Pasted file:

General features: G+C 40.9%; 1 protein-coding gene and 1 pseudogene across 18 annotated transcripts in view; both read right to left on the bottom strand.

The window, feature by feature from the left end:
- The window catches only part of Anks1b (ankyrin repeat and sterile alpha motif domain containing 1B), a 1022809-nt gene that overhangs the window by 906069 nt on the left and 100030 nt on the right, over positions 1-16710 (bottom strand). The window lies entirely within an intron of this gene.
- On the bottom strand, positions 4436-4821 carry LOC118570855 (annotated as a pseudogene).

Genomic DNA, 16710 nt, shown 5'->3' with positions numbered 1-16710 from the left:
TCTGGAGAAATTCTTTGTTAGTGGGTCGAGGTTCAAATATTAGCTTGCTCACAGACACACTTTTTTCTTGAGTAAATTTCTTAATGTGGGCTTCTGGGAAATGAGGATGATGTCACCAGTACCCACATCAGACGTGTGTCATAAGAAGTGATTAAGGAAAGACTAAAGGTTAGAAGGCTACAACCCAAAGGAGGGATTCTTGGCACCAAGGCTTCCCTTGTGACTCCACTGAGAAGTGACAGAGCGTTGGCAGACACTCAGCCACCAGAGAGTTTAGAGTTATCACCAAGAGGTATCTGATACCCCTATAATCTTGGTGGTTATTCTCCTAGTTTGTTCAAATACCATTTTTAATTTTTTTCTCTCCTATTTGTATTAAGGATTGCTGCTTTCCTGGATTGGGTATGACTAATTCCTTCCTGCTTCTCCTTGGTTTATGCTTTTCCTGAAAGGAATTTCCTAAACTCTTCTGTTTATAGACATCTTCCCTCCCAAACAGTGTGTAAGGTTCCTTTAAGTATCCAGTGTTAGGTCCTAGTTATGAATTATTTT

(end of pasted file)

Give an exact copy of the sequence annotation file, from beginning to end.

General features: G+C 40.9%; 1 protein-coding gene and 1 pseudogene across 18 annotated transcripts in view; both read right to left on the bottom strand.

The window, feature by feature from the left end:
- The window catches only part of Anks1b (ankyrin repeat and sterile alpha motif domain containing 1B), a 1022809-nt gene that overhangs the window by 906069 nt on the left and 100030 nt on the right, over positions 1-16710 (bottom strand). The window lies entirely within an intron of this gene.
- On the bottom strand, positions 4436-4821 carry LOC118570855 (annotated as a pseudogene).

Genomic DNA, 16710 nt, shown 5'->3' with positions numbered 1-16710 from the left:
TCTGGAGAAATTCTTTGTTAGTGGGTCGAGGTTCAAATATTAGCTTGCTCACAGACACACTTTTTTCTTGAGTAAATTTCTTAATGTGGGCTTCTGGGAAATGAGGATGATGTCACCAGTACCCACATCAGACGTGTGTCATAAGAAGTGATTAAGGAAAGACTAAAGGTTAGAAGGCTACAACCCAAAGGAGGGATTCTTGGCACCAAGGCTTCCCTTGTGACTCCACTGAGAAGTGACAGAGCGTTGGCAGACACTCAGCCACCAGAGAGTTTAGAGTTATCACCAAGAGGTATCTGATACCCCTATAATCTTGGTGGTTATTCTCCTAGTTTGTTCAAATACCATTTTTAATTTTTTTCTCTCCTATTTGTATTAAGGATTGCTGCTTTCCTGGATTGGGTATGACTAATTCCTTCCTGCTTCTCCTTGGTTTATGCTTTTCCTGAAAGGAATTTCCTAAACTCTTCTGTTTATAGACATCTTCCCTCCCAAACAGTGTGTAAGGTTCCTTTAAGTATCCAGTGTTAGGTCCTAGTTATGAATTATTTT